The RHS Chelsea Flower Show is so wonderfully inspiring, and a great place to collect a scrapbook of ideas. Now that the show is over, here are five that you can steal for your own garden.
1. Limit your colour palette
One of the biggest mistakes that gardeners make is planting too many different plants with too many different colours in a small space. Effective gardens are ones where the colours work together. You wouldn’t wear ten different colours in one outfit (unless you’re a certain type of eccentric person), and neither should your garden.
This garden has just three main bold colours: the yellow mignonette, the pale stone, and the bright green chairs.
Similarly this garden lets the green do the talking, with little white highlights. There are so many greens, most of them light and bright in one way or another.
2. Match your furniture and structures to your planting
Joe Swift’s garden took me completely by surprise this year. It wasn’t just that he had chosen the richest, warmest irises and verbascums for his planting scheme, but that he’d used that same reddish rich colour in the wood to make the rather fetching pergola. It’s clever and can be copied easily in a garden. Pink chairs? Plant a few flowers of the same colour around the plot to draw the whole thing together.
3. Use colour accents
Limiting your palette does not mean that you should stick to colours from just one group in your garden. Why not use complimentary colours, or contrast a warm colour against softer, more thoughtful plantings?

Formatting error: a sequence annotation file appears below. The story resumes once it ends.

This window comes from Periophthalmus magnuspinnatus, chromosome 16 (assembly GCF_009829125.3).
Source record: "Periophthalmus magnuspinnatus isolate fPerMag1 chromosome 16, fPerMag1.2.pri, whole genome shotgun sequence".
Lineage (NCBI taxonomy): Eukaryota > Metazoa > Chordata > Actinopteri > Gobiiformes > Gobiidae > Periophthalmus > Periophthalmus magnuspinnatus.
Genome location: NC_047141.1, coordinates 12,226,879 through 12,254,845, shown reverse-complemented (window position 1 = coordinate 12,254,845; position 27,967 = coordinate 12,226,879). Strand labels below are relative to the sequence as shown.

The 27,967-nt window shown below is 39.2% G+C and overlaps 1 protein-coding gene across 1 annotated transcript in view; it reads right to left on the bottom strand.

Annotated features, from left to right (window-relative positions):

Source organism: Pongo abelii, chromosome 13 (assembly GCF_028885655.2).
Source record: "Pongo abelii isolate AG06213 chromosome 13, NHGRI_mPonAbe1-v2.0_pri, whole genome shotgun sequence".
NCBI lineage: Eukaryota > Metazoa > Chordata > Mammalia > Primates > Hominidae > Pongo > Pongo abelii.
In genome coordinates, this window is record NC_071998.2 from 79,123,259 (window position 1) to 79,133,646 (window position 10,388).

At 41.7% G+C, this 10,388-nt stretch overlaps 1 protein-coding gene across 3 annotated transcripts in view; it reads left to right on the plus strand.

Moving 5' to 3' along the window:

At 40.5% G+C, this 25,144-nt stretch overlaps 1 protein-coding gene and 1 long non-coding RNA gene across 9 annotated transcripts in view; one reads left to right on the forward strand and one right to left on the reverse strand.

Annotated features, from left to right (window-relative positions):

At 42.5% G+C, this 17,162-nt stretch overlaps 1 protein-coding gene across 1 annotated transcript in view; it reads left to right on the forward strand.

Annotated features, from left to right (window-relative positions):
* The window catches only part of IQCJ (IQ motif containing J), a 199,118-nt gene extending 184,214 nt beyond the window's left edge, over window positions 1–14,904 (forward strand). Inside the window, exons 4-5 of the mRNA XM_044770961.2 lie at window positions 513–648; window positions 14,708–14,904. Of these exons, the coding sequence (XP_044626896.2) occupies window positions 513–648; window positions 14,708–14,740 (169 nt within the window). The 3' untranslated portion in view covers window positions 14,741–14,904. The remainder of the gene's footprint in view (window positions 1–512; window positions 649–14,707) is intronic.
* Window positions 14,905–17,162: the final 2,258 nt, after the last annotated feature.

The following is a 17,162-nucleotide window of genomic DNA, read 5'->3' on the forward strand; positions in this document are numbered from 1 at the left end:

That use of a bright, warm colour is perfectly shown in Cleve West’s rightly champion garden. There are so many clever things about this design, but the one that got the visitors kneeling down and peering as close as they could was the decision to plant bright and bold ladybird poppies amongst soft purple drifts of flowers.
4. Create a hiding place
I was less excited by Diarmuid Gavin’s enormous erection, so to speak, than I was by what was inside the tower itself. It was a wonderful leafy paradise with the most secret of all secret sitting places for someone to sneak to. Every garden needs one, hidden behind climbers and ferns.
Even better was the beautiful caravan at the end of the beautifully-planted garden designed by Jo Thompson for the Caravan Club. As you know, I adore anything vaguely raffish, and this was the best hideout I could ever concoct in my imagination. I wish I could put a secret caravan on my balcony.
5. Light up your world
The M&G garden was a lovely one, but it wasn’t one that set my imagination on fire until I saw it at dusk after quaffing a couple of glasses of champagne at an after-hours RHS party. The lights in the walls and on the sculptures changed the whole thing. If only everyone could see them.